I read into Yuri Engelhardt’s dissertation “The Language of Graphics”, and I think it is a fantastic piece of work. As the title suggests, the thesis suggests a linguistically motivated approach to the analysis of graphics: based from a syntactical analysis of space, objects and their relations, Engelhardt classifies and exemplifies different types of syntactic structures in which graphical objects can be arranged in order to convey meaning. A great achievement is the comparison and “translation” of numerous, discipline specific approaches in this area, ranging from Tufte, Bertin, Card, over MacEachren to even Lakoff. Besides, I especially enjoyed his discussion of syntactic roles: Analogously to the different syntactic roles verbs can have in a sentence, the same visual elements can trigger different semantics or have different degrees of freedom according to their syntatic role in a graphical representation. Good examples are map markers, labels, containers, separators etc. Again, this part is analytically really strong and I believe also quite novel in this form. The thesis closes with a discussion of interpretation and semantics, and a resulting classification of graphic representations. But I haven’t gotten this far yet.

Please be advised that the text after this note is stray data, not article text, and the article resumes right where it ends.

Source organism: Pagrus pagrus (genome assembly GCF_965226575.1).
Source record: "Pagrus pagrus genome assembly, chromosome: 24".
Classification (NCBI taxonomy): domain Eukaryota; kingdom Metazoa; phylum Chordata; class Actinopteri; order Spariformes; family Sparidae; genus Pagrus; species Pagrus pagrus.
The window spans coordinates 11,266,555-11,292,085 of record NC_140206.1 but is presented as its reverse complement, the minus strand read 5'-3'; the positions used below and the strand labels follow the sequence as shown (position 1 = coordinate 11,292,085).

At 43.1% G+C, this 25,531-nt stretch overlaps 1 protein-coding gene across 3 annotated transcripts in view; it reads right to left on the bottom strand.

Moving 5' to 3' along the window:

Again, I find it a great work, and it reminds me a lot of my Cognitive Science days :)
Here are some pictures from the thesis to give you an impression: